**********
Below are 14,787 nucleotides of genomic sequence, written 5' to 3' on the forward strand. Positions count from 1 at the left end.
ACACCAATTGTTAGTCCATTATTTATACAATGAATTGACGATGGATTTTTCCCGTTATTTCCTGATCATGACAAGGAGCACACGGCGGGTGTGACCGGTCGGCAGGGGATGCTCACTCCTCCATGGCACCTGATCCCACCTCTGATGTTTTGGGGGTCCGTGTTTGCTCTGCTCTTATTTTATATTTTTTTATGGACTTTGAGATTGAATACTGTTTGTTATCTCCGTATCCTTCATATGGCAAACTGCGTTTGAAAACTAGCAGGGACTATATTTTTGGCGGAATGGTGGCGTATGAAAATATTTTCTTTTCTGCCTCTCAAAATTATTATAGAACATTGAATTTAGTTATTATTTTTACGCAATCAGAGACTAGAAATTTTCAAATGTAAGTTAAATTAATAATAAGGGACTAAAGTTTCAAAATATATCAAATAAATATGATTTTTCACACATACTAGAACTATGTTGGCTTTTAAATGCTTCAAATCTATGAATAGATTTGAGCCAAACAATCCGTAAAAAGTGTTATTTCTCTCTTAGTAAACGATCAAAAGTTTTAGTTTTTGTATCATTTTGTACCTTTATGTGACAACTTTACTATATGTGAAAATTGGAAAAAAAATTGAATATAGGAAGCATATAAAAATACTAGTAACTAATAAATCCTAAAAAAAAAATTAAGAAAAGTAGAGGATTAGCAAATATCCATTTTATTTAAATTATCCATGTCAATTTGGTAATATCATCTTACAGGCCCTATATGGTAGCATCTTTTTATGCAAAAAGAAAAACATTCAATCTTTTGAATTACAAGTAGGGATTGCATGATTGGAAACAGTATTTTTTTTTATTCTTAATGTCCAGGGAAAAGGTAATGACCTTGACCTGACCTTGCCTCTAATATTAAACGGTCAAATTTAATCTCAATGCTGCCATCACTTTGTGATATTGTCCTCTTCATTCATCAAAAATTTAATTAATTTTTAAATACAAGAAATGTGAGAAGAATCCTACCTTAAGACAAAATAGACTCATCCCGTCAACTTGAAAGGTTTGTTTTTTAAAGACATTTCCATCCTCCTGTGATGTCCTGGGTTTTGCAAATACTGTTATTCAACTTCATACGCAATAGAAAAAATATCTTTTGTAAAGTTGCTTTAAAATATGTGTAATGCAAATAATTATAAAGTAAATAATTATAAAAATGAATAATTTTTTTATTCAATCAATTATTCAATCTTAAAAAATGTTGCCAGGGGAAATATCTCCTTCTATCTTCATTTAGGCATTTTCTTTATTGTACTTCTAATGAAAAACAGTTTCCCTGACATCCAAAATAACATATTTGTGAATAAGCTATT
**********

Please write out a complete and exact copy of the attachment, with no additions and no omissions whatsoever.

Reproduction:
Below are 14,787 nucleotides of genomic sequence, written 5' to 3' on the forward strand. Positions count from 1 at the left end.
ACACCAATTGTTAGTCCATTATTTATACAATGAATTGACGATGGATTTTTCCCGTTATTTCCTGATCATGACAAGGAGCACACGGCGGGTGTGACCGGTCGGCAGGGGATGCTCACTCCTCCATGGCACCTGATCCCACCTCTGATGTTTTGGGGGTCCGTGTTTGCTCTGCTCTTATTTTATATTTTTTTATGGACTTTGAGATTGAATACTGTTTGTTATCTCCGTATCCTTCATATGGCAAACTGCGTTTGAAAACTAGCAGGGACTATATTTTTGGCGGAATGGTGGCGTATGAAAATATTTTCTTTTCTGCCTCTCAAAATTATTATAGAACATTGAATTTAGTTATTATTTTTACGCAATCAGAGACTAGAAATTTTCAAATGTAAGTTAAATTAATAATAAGGGACTAAAGTTTCAAAATATATCAAATAAATATGATTTTTCACACATACTAGAACTATGTTGGCTTTTAAATGCTTCAAATCTATGAATAGATTTGAGCCAAACAATCCGTAAAAAGTGTTATTTCTCTCTTAGTAAACGATCAAAAGTTTTAGTTTTTGTATCATTTTGTACCTTTATGTGACAACTTTACTATATGTGAAAATTGGAAAAAAAATTGAATATAGGAAGCATATAAAAATACTAGTAACTAATAAATCCTAAAAAAAAAATTAAGAAAAGTAGAGGATTAGCAAATATCCATTTTATTTAAATTATCCATGTCAATTTGGTAATATCATCTTACAGGCCCTATATGGTAGCATCTTTTTATGCAAAAAGAAAAACATTCAATCTTTTGAATTACAAGTAGGGATTGCATGATTGGAAACAGTATTTTTTTTTATTCTTAATGTCCAGGGAAAAGGTAATGACCTTGACCTGACCTTGCCTCTAATATTAAACGGTCAAATTTAATCTCAATGCTGCCATCACTTTGTGATATTGTCCTCTTCATTCATCAAAAATTTAATTAATTTTTAAATACAAGAAATGTGAGAAGAATCCTACCTTAAGACAAAATAGACTCATCCCGTCAACTTGAAAGGTTTGTTTTTTAAAGACATTTCCATCCTCCTGTGATGTCCTGGGTTTTGCAAATACTGTTATTCAACTTCATACGCAATAGAAAAAATATCTTTTGTAAAGTTGCTTTAAAATATGTGTAATGCAAATAATTATAAAGTAAATAATTATAAAAATGAATAATTTTTTTATTCAATCAATTATTCAATCTTAAAAAATGTTGCCAGGGGAAATATCTCCTTCTATCTTCATTTAGGCATTTTCTTTATTGTACTTCTAATGAAAAACAGTTTCCCTGACATCCAAAATAACATATTTGTGAATAAGCTATT